13 Replies to “Maybe the Aliens Aren’t Hiding, they’re Sleeping, Waiting for the Universe to Get Better”
I would be incredibly surprised if were to see travelers from other planets. It would mean that they are tremendously more technologically advanced than we are. It is fun to contemplate such encounters but take our civilization for example. We have only recently had one of our primitive probes leave the confines of our small solar system, not to mention travel interstellar distances. At the very least I believe it will be several hundred years at a minimum until we have a maned mission that would leave our system.
Why would we think other civilizations developed to that technological level much quicker than us. Hopefully we find through research that Einstein was wrong and there is a way to travel faster than the speed of light and that we can find a way to harness such power, although I doubt that our Government would fund NASA to the level needed to do so.
That’s not what is being argued here. The argument isn’t that other life forms evolved faster than we did, but that advanced species have likely been evolving long before we showed up. Our Solar System has only existed for about 4.5 billion years. Meanwhile, the oldest galaxy in the Universe discovered to date is 13.2 billion years old.
From this, many astronomers and SETI researchers tend to think that humanity is a more recent addition to the cosmos, and that there are surely species that have existed for far longer out there.
Also, Einstein was NOT wrong. The speed of light is inviolable (as far as we know) and all attempts at experimentation thus far have only yielded possible ways to get around it, not break it.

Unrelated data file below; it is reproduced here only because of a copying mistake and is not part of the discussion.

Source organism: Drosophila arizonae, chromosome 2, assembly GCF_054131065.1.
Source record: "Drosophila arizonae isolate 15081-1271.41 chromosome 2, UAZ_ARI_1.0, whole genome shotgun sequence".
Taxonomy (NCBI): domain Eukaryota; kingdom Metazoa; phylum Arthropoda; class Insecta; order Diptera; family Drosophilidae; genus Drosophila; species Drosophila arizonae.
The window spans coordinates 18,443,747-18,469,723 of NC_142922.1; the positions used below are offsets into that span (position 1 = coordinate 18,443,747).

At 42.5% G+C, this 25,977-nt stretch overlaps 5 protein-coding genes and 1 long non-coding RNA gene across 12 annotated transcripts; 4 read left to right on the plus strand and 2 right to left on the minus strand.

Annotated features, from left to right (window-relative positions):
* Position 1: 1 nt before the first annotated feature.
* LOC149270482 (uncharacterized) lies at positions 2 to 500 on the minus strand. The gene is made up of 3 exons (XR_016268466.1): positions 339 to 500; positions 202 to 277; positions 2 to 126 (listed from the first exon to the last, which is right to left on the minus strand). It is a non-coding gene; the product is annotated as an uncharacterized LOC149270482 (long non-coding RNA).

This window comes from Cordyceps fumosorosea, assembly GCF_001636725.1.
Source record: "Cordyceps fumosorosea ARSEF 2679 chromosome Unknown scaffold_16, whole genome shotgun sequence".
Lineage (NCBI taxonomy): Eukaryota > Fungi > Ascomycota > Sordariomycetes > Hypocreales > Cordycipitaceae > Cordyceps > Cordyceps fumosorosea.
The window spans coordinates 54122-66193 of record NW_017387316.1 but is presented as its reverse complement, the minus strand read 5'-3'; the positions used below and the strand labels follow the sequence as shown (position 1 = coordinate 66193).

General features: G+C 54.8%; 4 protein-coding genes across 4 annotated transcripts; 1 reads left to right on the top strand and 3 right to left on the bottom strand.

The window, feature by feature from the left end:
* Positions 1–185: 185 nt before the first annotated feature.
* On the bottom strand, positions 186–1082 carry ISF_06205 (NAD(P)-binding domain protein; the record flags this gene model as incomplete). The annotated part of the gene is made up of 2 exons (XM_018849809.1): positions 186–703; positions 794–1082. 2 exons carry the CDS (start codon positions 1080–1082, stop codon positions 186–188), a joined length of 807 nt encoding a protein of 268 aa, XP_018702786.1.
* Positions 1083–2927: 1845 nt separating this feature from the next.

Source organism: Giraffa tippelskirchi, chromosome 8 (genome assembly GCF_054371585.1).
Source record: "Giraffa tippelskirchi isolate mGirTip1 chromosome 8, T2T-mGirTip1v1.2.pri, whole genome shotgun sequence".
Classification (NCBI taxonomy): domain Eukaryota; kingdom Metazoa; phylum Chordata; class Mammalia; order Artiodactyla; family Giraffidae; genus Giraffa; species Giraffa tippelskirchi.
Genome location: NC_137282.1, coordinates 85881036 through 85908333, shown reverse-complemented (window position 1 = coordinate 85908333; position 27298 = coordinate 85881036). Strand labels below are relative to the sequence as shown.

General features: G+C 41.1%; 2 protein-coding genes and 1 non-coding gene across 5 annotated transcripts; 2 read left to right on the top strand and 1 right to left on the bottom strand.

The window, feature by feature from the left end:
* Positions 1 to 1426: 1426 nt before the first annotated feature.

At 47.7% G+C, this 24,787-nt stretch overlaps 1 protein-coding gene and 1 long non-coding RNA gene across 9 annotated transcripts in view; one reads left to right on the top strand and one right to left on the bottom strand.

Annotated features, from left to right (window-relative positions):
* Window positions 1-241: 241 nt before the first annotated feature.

This is the dumbest theory ever devised, the aliens are hibernating? They’re gonna wait billions of years for the universe to cool down? They couldn’t invent air conditioning?
Matt: The observable universe is 96 billion light-years in diameter, not 26.
Actually, its 93 billion, though I said 27.6. However, you are correct, its not just 13.8 twice over, as I was thinking.
Thanks for fixing that:).
The real debate arising out of the Fermi Paradox is:
Is the planet earth under quarantine as a primitive planet after the Extra Terrestrials viewed the news clips of Stalin, Hitler, Mao Zedong, and other dictators, or does earth fall under the category of a primitive planet, and is thus subject to the Prime Directive, because “Action at a distance” communication has not been invented yet on Earth? (Some variation of Quantum Entanglement)
Everything else is just a giant ego trip by earthlings.
Note: The Drake Equation gives a different result when updated to include the effects of Gamma Ray Bursts, etc.
Reminds me of the Hitchhiker’s Guide To The Galaxy when our heroes land on Magrathea and wake up Slartibartfast who along with the other Magratheans has gone into hibernation until the rest of the galaxy can afford their planetary designs. Just as funny.
A dumb theory … it assumes that every advanced ETI goes down this path without exception, and that it occurs before a stage in their technology where they might make their presence known intentionally or unintentionally.
Here’s an alternative … an ETI only slightly more advanced than ours should be able to computationally model the probable outcomes of making their presence known. And perhaps their simulations show that it eventually and inevitably results in their subjugation or extinction.
In the future we should have the computer power to run simulations for the creation and evolution of life. Perhaps we may discover that there is a vast diversity in consciousness and sentience that doesn’t necessarily share human-type values and motivations. It may not be extraterrestrial intelligence that is rare but rather our curiosity and desire to explore, understand nature and science, and create and use technology.
the way I see it, we’re looking for civilizations similar to our own. with the recent proof of a fifth dimension (see gravitational waves) more advanced civilizations would interact outside the branes. or within the branes but undetectable. we still have a long way to go beyond flesh.